In Geometry, a **simple polygon** is a flat shape consisting of straight, non-intersecting line segments or "sides" that are joined pair-wise to form a closed path. If the sides intersect then the polygon is not simple. The qualifier "simple" is frequently omitted, with the above definition then being understood to define a polygon in general.

The definition given above ensures the following properties:

- A polygon encloses a region (called its interior) which always has a measurable area.
- The line segments that make-up a polygon (called sides or edges) meet only at their endpoints, called vertices (singular: vertex) or less formally "corners".
- Exactly two edges meet at each vertex.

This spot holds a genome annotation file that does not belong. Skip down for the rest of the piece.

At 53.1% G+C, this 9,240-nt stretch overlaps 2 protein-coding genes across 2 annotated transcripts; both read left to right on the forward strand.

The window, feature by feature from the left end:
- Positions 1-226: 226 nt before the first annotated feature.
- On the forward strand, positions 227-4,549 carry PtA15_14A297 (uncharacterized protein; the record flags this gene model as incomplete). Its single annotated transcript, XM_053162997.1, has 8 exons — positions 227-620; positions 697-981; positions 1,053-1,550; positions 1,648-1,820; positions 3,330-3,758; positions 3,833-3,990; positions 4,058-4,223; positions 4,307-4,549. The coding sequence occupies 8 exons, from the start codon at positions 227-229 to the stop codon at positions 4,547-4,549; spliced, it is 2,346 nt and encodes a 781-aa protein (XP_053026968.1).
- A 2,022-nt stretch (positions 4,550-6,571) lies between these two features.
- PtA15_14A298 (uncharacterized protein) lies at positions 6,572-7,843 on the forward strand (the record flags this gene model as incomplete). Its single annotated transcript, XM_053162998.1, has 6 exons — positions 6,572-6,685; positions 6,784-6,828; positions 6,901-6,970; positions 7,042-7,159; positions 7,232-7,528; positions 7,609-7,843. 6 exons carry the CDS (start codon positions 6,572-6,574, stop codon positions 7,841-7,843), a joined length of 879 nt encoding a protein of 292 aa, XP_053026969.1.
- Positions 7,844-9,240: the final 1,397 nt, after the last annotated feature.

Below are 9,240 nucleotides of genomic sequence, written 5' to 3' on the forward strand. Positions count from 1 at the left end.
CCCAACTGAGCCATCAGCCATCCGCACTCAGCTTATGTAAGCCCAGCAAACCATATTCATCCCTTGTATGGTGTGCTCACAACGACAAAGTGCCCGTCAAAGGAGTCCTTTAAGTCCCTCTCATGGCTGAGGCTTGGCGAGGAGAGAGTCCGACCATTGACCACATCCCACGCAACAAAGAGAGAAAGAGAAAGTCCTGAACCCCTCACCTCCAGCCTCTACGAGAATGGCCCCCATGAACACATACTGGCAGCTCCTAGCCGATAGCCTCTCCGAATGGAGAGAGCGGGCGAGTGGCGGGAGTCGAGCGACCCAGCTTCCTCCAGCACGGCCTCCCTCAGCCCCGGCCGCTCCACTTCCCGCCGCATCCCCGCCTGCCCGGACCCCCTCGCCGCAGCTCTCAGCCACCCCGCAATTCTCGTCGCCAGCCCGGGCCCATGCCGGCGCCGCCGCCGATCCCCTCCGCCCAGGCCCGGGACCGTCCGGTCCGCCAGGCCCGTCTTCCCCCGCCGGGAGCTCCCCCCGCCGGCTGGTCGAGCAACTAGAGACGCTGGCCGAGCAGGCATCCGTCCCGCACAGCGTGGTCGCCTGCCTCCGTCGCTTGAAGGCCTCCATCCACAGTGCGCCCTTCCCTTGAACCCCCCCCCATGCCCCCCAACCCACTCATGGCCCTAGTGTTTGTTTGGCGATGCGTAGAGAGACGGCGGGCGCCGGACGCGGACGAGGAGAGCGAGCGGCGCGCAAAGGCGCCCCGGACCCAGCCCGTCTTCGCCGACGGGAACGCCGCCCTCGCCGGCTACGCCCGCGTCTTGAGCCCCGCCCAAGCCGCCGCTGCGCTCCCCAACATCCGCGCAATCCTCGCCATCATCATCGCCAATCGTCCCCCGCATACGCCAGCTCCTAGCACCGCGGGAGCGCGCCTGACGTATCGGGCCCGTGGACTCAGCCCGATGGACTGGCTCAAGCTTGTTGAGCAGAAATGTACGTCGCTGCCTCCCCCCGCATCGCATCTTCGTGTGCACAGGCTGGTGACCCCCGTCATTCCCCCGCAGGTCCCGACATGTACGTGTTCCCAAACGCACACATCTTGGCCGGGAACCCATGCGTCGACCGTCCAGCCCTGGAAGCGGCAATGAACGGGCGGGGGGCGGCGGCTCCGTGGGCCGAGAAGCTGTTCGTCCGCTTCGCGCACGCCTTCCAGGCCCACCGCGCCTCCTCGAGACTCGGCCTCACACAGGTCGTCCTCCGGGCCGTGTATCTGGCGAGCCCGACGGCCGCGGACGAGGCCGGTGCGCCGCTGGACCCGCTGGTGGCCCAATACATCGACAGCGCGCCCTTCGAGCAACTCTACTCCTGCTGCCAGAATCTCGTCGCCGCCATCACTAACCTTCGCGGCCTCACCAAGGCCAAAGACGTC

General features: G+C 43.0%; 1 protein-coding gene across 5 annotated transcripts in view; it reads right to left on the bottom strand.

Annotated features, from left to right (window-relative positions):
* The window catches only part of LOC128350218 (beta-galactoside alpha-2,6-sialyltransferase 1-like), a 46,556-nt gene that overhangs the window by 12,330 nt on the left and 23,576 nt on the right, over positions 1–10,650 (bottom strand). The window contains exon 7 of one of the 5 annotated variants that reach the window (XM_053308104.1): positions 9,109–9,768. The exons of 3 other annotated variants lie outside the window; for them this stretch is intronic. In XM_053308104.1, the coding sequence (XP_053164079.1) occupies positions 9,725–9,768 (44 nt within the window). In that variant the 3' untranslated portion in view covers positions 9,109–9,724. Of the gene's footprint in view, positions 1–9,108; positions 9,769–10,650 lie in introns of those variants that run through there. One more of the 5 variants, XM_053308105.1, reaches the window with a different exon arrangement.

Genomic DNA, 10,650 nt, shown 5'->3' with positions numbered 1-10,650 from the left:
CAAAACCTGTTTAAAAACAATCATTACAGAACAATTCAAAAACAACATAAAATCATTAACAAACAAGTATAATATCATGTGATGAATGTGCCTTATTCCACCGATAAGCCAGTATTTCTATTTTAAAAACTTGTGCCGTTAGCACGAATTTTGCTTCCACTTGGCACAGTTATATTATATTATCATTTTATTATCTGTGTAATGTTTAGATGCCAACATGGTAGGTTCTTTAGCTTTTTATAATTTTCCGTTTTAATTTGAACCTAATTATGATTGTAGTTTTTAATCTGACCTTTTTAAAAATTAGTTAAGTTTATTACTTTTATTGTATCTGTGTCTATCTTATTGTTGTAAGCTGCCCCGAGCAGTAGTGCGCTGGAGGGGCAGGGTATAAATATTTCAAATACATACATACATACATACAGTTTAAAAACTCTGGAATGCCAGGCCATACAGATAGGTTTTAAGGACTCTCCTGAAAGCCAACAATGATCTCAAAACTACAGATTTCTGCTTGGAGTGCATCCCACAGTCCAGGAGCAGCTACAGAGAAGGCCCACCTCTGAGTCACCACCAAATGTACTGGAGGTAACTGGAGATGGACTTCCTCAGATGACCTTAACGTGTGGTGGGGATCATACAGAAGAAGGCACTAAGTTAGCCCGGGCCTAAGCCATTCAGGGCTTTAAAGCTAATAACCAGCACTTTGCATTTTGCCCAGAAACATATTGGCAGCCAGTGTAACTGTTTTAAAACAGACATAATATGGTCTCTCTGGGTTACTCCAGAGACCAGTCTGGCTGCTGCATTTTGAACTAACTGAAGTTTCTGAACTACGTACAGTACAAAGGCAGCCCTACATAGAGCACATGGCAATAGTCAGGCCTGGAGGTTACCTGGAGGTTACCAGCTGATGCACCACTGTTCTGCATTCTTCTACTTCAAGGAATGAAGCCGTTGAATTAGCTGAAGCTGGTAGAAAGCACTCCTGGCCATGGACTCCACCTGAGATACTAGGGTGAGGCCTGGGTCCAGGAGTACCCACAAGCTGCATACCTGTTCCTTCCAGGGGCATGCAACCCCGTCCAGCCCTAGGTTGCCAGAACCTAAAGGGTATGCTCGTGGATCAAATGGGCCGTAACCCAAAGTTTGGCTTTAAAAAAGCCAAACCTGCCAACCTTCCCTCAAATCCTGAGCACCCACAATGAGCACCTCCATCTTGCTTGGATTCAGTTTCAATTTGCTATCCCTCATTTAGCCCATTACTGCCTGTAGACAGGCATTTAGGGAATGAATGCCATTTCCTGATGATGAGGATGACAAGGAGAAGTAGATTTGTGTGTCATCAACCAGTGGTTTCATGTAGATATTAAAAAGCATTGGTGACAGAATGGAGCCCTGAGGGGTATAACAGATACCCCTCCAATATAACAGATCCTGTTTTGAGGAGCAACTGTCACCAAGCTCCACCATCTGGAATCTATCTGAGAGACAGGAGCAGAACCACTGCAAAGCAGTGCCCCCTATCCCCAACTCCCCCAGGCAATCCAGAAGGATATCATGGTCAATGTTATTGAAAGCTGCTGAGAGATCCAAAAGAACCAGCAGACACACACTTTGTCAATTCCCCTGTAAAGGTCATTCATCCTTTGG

- The number of edges always equals the number of vertices.

Two edges meeting at a corner are usually required to form an angle that is not straight (180°). Otherwise, the collinear line segments will be considered parts of a single side.

Mathematicians typically use "polygon" to refer only to the shape made up by the line segments, not the enclosed region. However some may use "polygon" to refer to a plane figure that is bounded by a closed path, composed of a finite sequence of straight line segments (i.e., by a closed polygonal chain). According to the definition in use, this boundary may or may not form part of the polygon itself.

Simple polygons are also called **Jordan polygons**, because the Jordan curve theorem can be used to prove that such a polygon divides the plane into two regions, the region inside it and the region outside it. A polygon in the plane is simple if and only if it is topologically equivalent to a circle. Its interior is topologically equivalent to a disk.